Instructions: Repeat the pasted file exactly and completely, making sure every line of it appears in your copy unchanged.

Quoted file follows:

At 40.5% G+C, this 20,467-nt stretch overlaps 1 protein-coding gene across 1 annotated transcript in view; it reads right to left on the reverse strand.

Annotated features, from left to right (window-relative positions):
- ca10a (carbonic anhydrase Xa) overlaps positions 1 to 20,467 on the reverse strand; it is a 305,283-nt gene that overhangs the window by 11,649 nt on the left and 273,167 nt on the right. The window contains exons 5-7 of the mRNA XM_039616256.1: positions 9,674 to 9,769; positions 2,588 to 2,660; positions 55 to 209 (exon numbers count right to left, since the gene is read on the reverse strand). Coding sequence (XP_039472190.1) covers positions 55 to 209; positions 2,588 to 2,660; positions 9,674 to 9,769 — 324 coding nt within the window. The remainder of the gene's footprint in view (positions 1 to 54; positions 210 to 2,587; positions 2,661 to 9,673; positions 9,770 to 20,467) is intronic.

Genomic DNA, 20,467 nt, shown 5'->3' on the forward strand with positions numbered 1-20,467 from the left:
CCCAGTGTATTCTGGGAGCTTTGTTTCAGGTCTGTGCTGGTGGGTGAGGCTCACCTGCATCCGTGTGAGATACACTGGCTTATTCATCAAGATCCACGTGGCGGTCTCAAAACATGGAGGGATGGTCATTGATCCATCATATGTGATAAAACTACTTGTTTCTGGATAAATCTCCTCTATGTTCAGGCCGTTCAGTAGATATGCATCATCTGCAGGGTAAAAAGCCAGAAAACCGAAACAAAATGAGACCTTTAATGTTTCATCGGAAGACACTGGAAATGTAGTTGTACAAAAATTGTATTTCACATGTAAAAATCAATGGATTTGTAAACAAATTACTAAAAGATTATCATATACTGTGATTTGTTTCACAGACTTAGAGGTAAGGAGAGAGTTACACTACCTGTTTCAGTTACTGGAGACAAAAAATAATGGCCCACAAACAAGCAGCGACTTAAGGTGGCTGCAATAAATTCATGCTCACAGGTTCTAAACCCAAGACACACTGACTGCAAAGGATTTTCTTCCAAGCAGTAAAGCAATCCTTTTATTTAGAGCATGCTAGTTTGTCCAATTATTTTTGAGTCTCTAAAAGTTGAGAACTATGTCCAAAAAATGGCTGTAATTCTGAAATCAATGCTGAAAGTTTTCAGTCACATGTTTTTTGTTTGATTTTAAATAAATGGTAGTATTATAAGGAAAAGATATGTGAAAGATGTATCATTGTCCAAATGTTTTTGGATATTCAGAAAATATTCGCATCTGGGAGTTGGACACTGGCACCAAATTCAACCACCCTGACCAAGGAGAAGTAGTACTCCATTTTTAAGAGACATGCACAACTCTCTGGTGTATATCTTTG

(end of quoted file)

At 40.5% G+C, this 20,467-nt stretch overlaps 1 protein-coding gene across 1 annotated transcript in view; it reads right to left on the reverse strand.

Annotated features, from left to right (window-relative positions):
- ca10a (carbonic anhydrase Xa) overlaps positions 1 to 20,467 on the reverse strand; it is a 305,283-nt gene that overhangs the window by 11,649 nt on the left and 273,167 nt on the right. The window contains exons 5-7 of the mRNA XM_039616256.1: positions 9,674 to 9,769; positions 2,588 to 2,660; positions 55 to 209 (exon numbers count right to left, since the gene is read on the reverse strand). Coding sequence (XP_039472190.1) covers positions 55 to 209; positions 2,588 to 2,660; positions 9,674 to 9,769 — 324 coding nt within the window. The remainder of the gene's footprint in view (positions 1 to 54; positions 210 to 2,587; positions 2,661 to 9,673; positions 9,770 to 20,467) is intronic.

Genomic DNA, 20,467 nt, shown 5'->3' on the forward strand with positions numbered 1-20,467 from the left:
CCCAGTGTATTCTGGGAGCTTTGTTTCAGGTCTGTGCTGGTGGGTGAGGCTCACCTGCATCCGTGTGAGATACACTGGCTTATTCATCAAGATCCACGTGGCGGTCTCAAAACATGGAGGGATGGTCATTGATCCATCATATGTGATAAAACTACTTGTTTCTGGATAAATCTCCTCTATGTTCAGGCCGTTCAGTAGATATGCATCATCTGCAGGGTAAAAAGCCAGAAAACCGAAACAAAATGAGACCTTTAATGTTTCATCGGAAGACACTGGAAATGTAGTTGTACAAAAATTGTATTTCACATGTAAAAATCAATGGATTTGTAAACAAATTACTAAAAGATTATCATATACTGTGATTTGTTTCACAGACTTAGAGGTAAGGAGAGAGTTACACTACCTGTTTCAGTTACTGGAGACAAAAAATAATGGCCCACAAACAAGCAGCGACTTAAGGTGGCTGCAATAAATTCATGCTCACAGGTTCTAAACCCAAGACACACTGACTGCAAAGGATTTTCTTCCAAGCAGTAAAGCAATCCTTTTATTTAGAGCATGCTAGTTTGTCCAATTATTTTTGAGTCTCTAAAAGTTGAGAACTATGTCCAAAAAATGGCTGTAATTCTGAAATCAATGCTGAAAGTTTTCAGTCACATGTTTTTTGTTTGATTTTAAATAAATGGTAGTATTATAAGGAAAAGATATGTGAAAGATGTATCATTGTCCAAATGTTTTTGGATATTCAGAAAATATTCGCATCTGGGAGTTGGACACTGGCACCAAATTCAACCACCCTGACCAAGGAGAAGTAGTACTCCATTTTTAAGAGACATGCACAACTCTCTGGTGTATATCTTTG